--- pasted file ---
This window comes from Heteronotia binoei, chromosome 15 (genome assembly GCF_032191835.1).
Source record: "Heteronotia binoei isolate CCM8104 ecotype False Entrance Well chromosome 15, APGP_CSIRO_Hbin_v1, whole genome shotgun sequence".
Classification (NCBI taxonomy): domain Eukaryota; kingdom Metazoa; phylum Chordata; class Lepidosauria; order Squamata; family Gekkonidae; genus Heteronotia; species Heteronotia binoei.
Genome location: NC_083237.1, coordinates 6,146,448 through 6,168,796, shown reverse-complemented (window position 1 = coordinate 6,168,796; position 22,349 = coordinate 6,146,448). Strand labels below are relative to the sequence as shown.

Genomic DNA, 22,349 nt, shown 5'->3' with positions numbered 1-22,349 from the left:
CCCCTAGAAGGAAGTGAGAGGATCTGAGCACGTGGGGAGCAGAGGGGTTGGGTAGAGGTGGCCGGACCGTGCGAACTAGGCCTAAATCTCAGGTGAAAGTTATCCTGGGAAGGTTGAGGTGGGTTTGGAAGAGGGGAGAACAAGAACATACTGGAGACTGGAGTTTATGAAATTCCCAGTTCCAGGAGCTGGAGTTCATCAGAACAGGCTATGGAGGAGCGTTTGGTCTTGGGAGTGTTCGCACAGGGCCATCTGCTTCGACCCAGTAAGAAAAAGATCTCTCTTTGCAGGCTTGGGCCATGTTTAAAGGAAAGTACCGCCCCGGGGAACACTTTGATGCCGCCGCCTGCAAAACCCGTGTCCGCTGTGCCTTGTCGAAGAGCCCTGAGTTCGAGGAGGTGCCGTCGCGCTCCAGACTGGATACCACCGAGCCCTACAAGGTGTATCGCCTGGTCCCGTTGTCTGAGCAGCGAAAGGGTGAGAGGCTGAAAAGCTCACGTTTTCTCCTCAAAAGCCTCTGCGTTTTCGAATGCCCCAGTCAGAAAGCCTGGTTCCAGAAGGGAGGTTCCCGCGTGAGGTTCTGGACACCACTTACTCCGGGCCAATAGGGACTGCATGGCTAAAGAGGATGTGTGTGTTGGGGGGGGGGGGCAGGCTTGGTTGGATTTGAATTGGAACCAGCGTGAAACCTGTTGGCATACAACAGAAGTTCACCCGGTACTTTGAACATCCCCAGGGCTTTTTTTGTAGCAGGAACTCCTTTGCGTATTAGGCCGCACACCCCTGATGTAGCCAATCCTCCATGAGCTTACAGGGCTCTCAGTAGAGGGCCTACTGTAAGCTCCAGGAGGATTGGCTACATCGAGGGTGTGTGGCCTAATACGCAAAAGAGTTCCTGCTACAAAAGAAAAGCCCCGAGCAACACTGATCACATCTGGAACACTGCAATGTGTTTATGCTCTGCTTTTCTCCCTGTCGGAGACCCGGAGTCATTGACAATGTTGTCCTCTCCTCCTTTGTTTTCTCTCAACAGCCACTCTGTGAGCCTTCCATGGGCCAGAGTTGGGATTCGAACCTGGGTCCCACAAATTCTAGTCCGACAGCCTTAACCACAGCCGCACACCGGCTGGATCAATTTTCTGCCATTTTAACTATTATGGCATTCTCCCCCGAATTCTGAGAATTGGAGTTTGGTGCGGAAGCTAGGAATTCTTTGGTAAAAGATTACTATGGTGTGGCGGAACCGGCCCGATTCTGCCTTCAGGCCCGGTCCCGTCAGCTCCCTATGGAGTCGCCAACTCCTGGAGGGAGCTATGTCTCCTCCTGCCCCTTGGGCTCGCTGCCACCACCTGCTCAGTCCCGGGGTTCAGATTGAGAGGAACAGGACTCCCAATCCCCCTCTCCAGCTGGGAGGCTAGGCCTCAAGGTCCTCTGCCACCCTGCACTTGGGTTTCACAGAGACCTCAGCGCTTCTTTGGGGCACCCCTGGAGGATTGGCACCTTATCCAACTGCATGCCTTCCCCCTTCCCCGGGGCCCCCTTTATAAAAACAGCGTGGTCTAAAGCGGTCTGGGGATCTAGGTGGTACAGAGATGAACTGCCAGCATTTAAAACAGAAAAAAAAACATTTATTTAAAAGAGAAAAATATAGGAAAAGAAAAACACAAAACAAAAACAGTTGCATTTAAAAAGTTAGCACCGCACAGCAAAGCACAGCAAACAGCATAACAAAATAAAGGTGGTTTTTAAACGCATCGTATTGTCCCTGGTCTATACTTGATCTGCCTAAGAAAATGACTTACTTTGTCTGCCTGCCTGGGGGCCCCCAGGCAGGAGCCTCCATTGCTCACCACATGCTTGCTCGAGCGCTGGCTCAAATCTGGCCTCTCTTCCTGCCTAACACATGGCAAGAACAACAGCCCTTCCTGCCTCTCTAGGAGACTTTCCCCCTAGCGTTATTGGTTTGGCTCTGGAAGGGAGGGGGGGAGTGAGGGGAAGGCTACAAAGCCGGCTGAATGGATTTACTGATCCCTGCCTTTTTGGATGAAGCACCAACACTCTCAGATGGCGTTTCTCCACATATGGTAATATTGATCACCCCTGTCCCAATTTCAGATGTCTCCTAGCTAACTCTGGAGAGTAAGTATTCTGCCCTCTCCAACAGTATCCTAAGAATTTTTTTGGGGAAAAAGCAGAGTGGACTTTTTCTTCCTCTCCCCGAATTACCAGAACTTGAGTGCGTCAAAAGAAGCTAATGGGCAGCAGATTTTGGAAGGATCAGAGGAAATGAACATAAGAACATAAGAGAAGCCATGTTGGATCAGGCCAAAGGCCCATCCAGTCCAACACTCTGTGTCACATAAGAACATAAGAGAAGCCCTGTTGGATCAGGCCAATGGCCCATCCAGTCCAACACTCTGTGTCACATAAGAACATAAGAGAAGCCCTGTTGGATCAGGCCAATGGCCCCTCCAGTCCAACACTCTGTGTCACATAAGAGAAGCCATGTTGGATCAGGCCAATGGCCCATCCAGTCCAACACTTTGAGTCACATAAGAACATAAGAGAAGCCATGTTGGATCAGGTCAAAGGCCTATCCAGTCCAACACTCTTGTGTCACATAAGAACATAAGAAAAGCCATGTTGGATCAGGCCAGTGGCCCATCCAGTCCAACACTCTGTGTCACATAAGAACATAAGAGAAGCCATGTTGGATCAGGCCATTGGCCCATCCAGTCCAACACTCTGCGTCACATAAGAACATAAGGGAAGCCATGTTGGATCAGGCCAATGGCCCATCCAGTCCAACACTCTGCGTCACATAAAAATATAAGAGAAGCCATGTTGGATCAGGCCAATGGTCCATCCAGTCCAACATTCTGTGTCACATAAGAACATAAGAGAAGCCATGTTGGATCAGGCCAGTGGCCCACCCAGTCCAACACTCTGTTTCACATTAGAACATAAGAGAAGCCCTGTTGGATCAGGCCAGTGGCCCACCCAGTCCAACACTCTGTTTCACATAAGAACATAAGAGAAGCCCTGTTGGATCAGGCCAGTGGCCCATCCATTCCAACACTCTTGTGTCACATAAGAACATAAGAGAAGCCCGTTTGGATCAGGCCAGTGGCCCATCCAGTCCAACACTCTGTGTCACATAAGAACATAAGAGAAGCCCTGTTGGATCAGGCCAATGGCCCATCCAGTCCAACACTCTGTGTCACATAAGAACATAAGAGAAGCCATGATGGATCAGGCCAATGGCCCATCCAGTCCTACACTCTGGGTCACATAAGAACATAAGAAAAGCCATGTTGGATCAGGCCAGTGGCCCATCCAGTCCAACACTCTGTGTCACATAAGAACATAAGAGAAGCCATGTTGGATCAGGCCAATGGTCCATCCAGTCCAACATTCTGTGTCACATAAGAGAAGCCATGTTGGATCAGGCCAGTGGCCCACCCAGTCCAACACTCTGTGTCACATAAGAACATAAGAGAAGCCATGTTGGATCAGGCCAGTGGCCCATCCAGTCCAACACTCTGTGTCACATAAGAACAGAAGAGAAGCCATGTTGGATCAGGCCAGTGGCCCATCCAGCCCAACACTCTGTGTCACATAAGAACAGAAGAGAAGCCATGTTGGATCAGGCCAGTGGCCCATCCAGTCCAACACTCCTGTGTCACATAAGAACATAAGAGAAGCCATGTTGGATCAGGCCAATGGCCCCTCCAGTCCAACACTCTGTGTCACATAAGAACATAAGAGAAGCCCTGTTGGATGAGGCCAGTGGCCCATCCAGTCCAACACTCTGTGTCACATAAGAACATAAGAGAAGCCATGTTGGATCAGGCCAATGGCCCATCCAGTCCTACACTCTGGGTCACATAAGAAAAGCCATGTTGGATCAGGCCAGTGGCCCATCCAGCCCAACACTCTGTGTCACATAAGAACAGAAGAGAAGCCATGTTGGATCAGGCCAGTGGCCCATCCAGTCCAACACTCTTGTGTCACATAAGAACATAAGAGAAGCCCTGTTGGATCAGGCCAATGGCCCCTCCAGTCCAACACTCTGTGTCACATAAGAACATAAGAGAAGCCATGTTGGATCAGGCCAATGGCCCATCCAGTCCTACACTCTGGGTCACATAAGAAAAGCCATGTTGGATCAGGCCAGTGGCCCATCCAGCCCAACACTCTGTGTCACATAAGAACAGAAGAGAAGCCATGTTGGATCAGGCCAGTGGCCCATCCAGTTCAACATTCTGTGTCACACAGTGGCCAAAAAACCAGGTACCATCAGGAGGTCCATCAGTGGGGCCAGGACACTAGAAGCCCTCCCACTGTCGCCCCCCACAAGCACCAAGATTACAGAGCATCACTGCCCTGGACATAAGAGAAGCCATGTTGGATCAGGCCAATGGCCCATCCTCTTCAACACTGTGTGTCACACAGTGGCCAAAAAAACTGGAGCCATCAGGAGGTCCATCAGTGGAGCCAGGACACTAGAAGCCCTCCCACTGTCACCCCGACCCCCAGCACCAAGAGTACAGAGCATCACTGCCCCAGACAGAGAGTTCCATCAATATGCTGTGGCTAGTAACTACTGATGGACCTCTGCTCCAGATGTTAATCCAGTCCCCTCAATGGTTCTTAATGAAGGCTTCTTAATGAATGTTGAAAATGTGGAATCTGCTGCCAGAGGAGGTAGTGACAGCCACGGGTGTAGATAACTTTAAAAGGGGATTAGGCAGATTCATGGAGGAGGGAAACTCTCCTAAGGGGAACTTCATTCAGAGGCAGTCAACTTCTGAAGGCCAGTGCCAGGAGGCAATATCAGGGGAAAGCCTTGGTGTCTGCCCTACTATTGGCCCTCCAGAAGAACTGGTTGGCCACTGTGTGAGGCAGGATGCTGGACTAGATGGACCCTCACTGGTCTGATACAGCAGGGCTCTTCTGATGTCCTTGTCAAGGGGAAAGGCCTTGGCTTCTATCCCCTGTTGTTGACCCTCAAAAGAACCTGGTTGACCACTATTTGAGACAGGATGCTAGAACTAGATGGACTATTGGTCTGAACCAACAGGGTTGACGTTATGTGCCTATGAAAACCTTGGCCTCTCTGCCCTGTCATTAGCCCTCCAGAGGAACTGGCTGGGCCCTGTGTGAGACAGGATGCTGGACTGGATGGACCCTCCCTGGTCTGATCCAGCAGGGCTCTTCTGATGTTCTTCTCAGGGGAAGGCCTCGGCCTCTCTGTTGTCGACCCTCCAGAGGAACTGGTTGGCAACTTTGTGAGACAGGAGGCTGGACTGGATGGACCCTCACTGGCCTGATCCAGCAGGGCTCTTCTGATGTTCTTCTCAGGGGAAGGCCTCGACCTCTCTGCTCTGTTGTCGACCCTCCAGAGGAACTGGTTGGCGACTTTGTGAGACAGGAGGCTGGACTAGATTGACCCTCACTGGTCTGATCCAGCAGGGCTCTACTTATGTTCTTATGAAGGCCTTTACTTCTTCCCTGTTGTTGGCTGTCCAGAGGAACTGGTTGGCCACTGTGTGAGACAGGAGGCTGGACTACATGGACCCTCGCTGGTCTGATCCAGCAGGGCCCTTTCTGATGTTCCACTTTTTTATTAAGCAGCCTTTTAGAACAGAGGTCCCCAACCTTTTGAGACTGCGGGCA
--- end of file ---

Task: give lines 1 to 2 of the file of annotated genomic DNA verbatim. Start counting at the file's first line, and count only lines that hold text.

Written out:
This window comes from Heteronotia binoei, chromosome 15 (genome assembly GCF_032191835.1).
Source record: "Heteronotia binoei isolate CCM8104 ecotype False Entrance Well chromosome 15, APGP_CSIRO_Hbin_v1, whole genome shotgun sequence".